Risks and predicting factors of suicidal ideation in lesbian, gay, bisexual and transgender communities

Manning, Carol, Graham, Yitka, Freeman, Maria and Hayes, Catherine (2020) Risks and predicting factors of suicidal ideation in lesbian, gay, bisexual and transgender communities. British Journal of Mental Health Nursing, 9 (4). pp. 1-11.

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Official URL: https://doi.org/10.12968/bjmh.2018.0035


Background/Aims: Lesbian, gay, bisexual and transgender people are at an increased risk of suicidal ideation and suicide, compared to the overall population. This article provides an insight into the identifiable risk factors and protective determinants that can impact on these increased risks. The aim of this study was to ascertain the protective determinants of suicide ideation in the lesbian, gay, bisexual and transgender population based on the extant published evidence base surrounding this issue in the context of health care generally and mental health nursing practice, specifically.

Methods: A systematic review of five articles pertaining to suicidal ideation in the lesbian, gay, bisexual and transgender community was undertaken, in accordance with the 2009 Preferred Reporting Items for Systematic Reviews and Meta-Analyses Implementation Framework Guidelines.

Results: Datasets were synthesised using an inductive thematic analysis. Five core themes emerged from the data: (1) resilience (2) specific personality traits (3) mindfulness and self-esteem (4) social support and positive role modelling and (5) the need for culturally competent healthcare provision, of which mental health nurses are an integral part.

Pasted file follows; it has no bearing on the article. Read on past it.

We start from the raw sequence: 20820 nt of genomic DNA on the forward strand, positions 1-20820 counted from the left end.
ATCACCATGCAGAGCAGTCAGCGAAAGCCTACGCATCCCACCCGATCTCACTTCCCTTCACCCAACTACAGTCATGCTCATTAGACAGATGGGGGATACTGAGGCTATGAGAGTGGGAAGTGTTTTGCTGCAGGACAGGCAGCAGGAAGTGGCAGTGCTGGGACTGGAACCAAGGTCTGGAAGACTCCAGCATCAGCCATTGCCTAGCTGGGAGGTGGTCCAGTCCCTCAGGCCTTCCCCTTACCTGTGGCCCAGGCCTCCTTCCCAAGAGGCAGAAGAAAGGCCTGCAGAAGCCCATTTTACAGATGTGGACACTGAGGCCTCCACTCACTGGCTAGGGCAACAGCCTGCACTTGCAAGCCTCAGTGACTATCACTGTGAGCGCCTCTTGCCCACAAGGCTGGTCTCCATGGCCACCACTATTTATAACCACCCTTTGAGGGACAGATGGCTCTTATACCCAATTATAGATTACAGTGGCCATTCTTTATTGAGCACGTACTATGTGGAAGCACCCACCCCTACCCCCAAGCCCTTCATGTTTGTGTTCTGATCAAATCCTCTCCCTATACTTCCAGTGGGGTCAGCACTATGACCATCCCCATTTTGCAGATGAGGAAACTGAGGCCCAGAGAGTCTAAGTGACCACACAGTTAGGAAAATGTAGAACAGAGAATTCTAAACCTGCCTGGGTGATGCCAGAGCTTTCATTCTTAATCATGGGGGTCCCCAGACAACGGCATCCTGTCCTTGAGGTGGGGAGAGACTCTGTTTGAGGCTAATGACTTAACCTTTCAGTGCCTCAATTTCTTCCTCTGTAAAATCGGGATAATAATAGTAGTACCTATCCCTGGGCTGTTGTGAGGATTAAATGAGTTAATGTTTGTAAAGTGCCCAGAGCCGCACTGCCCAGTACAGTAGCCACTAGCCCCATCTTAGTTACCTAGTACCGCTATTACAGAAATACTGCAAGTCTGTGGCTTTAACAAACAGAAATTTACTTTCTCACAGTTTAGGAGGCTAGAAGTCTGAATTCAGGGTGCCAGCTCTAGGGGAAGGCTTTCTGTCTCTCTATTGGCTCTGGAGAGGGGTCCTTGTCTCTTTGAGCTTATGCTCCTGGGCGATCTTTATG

Conclusions: The findings of the systematic review revealed the need for mental health nurses and adjunct healthcare staff to reflect on their interactions with the lesbian, gay, bisexual and transgender population, particularly where suicidal ideation or tendency is either directly articulated or suspected. Helping and supporting vulnerable members of society could potentially be driven by increasing awareness of these specific vulnerabilities in clinical practice.

Item Type: Article
Journal / Publication Title: British Journal of Mental Health Nursing
Publisher: MA Healthcare
ISSN: 2052-496X
Departments: Institute of Health > Psychology and Psychological Therapies
Depositing User: Insight Administrator
SWORD Depositor: Insight Administrator
Date Deposited: 16 Nov 2020 09:22
Last Modified: 13 Jan 2024 11:16
URI: https://insight.cumbria.ac.uk/id/eprint/5774


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